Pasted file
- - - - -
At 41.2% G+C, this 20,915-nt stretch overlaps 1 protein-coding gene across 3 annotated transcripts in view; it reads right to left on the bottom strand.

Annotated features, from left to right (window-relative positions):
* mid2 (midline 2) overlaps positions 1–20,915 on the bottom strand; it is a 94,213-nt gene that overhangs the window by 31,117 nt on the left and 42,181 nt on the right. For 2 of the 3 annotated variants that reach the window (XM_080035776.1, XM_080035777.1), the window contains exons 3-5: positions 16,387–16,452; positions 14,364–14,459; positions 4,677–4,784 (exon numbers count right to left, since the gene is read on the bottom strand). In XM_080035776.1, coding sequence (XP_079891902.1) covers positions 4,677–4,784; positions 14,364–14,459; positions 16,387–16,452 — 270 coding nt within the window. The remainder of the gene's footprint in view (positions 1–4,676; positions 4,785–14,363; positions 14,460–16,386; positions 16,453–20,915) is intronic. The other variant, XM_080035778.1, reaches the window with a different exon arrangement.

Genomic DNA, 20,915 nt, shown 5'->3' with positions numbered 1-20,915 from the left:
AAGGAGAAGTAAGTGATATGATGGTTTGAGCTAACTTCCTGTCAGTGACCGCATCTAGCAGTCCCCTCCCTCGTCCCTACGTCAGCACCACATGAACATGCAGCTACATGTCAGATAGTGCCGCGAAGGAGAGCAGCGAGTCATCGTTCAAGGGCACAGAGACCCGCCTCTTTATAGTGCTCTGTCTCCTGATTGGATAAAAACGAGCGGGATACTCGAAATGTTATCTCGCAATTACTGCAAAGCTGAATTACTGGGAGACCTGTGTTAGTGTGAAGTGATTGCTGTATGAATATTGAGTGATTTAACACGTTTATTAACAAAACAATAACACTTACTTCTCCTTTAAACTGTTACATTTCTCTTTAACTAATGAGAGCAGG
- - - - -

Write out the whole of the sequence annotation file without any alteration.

At 41.2% G+C, this 20,915-nt stretch overlaps 1 protein-coding gene across 3 annotated transcripts in view; it reads right to left on the bottom strand.

Annotated features, from left to right (window-relative positions):
* mid2 (midline 2) overlaps positions 1–20,915 on the bottom strand; it is a 94,213-nt gene that overhangs the window by 31,117 nt on the left and 42,181 nt on the right. For 2 of the 3 annotated variants that reach the window (XM_080035776.1, XM_080035777.1), the window contains exons 3-5: positions 16,387–16,452; positions 14,364–14,459; positions 4,677–4,784 (exon numbers count right to left, since the gene is read on the bottom strand). In XM_080035776.1, coding sequence (XP_079891902.1) covers positions 4,677–4,784; positions 14,364–14,459; positions 16,387–16,452 — 270 coding nt within the window. The remainder of the gene's footprint in view (positions 1–4,676; positions 4,785–14,363; positions 14,460–16,386; positions 16,453–20,915) is intronic. The other variant, XM_080035778.1, reaches the window with a different exon arrangement.

Genomic DNA, 20,915 nt, shown 5'->3' with positions numbered 1-20,915 from the left:
AAGGAGAAGTAAGTGATATGATGGTTTGAGCTAACTTCCTGTCAGTGACCGCATCTAGCAGTCCCCTCCCTCGTCCCTACGTCAGCACCACATGAACATGCAGCTACATGTCAGATAGTGCCGCGAAGGAGAGCAGCGAGTCATCGTTCAAGGGCACAGAGACCCGCCTCTTTATAGTGCTCTGTCTCCTGATTGGATAAAAACGAGCGGGATACTCGAAATGTTATCTCGCAATTACTGCAAAGCTGAATTACTGGGAGACCTGTGTTAGTGTGAAGTGATTGCTGTATGAATATTGAGTGATTTAACACGTTTATTAACAAAACAATAACACTTACTTCTCCTTTAAACTGTTACATTTCTCTTTAACTAATGAGAGCAGG